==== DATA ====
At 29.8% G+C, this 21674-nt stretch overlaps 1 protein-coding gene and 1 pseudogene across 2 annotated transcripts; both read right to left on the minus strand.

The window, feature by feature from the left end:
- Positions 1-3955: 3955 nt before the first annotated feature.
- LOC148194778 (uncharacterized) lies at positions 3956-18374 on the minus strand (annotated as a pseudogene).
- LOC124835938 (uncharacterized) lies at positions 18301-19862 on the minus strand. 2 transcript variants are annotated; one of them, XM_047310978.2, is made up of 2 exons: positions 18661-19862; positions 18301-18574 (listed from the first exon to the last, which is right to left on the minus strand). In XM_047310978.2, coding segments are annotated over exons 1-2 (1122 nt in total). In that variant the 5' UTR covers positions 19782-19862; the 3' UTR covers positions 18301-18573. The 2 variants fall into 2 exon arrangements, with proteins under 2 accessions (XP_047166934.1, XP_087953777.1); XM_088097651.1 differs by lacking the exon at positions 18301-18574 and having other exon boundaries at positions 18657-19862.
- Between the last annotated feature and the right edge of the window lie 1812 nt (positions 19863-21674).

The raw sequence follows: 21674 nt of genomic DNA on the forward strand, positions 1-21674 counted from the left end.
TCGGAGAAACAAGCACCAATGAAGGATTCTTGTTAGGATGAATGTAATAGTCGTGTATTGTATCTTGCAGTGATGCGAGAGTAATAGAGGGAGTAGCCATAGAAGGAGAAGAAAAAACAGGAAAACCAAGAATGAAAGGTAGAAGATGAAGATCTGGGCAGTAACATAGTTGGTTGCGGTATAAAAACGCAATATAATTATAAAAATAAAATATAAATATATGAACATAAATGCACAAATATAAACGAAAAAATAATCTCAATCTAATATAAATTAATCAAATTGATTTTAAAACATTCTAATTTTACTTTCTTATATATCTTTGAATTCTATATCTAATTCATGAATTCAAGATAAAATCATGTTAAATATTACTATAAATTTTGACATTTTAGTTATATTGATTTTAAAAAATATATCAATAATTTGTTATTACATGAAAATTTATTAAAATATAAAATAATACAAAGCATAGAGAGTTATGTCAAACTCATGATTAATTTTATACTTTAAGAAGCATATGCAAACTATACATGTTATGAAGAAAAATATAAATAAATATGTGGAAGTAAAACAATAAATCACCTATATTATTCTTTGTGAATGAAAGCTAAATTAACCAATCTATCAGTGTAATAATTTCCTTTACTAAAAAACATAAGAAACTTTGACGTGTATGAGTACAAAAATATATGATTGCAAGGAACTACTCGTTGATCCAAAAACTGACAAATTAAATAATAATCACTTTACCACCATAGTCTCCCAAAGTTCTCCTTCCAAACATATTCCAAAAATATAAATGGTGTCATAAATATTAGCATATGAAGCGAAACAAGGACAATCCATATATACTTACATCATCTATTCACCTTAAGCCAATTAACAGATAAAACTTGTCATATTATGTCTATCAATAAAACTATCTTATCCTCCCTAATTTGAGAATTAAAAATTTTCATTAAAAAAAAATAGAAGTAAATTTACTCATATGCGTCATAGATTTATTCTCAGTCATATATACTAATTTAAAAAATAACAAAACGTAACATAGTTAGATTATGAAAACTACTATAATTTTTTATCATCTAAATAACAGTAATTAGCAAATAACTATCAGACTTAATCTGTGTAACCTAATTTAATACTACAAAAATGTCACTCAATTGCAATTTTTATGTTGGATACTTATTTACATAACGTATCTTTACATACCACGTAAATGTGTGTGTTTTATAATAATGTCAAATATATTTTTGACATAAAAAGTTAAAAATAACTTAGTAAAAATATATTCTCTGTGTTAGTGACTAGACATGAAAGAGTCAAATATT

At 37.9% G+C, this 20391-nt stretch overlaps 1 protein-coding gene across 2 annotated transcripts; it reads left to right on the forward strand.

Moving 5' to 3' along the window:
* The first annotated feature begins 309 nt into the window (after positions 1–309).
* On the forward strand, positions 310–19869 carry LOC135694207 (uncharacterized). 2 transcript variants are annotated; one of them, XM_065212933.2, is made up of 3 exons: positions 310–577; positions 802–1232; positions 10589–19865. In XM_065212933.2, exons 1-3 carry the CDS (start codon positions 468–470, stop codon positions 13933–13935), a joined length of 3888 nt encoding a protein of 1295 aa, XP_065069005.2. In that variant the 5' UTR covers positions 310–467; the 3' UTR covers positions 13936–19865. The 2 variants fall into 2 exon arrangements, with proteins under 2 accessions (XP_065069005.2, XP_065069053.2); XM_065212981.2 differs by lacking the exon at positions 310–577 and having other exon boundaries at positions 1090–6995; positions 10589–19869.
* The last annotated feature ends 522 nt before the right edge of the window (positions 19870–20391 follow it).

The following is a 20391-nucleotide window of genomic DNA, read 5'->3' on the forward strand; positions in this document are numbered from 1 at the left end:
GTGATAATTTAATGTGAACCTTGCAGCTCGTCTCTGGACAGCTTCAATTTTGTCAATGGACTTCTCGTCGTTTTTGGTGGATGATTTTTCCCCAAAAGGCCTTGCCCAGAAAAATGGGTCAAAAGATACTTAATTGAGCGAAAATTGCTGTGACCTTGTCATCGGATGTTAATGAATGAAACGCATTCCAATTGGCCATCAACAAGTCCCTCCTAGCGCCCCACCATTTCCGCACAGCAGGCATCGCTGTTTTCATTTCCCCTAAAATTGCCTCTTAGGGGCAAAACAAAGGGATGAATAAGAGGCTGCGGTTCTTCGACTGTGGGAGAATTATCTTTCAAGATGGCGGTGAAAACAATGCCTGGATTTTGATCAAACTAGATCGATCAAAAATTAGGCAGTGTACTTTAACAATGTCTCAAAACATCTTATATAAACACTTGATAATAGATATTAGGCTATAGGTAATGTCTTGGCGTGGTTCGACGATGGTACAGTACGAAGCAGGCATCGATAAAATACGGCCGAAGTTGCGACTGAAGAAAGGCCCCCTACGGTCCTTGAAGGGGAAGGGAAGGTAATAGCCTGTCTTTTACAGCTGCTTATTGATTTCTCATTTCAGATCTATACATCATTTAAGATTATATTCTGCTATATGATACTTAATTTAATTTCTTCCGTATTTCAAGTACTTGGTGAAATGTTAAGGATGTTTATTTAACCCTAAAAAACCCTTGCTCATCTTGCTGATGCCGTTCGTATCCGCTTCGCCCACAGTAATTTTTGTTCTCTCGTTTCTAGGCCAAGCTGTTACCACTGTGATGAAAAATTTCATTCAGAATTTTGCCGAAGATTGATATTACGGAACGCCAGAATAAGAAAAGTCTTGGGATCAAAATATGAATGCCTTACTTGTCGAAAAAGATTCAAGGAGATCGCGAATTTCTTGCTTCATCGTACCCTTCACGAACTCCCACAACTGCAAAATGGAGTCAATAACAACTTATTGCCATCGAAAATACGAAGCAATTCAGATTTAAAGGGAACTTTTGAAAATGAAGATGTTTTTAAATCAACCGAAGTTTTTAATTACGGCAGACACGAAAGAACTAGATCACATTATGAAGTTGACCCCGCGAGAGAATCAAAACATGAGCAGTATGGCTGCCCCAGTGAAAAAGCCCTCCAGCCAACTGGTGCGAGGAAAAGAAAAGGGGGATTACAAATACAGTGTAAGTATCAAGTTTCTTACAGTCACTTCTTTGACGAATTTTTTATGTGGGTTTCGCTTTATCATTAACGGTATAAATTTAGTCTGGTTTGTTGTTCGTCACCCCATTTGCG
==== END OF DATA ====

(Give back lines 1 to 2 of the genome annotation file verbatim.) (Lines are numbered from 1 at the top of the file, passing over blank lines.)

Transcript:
At 29.8% G+C, this 21674-nt stretch overlaps 1 protein-coding gene and 1 pseudogene across 2 annotated transcripts; both read right to left on the minus strand.

The window, feature by feature from the left end: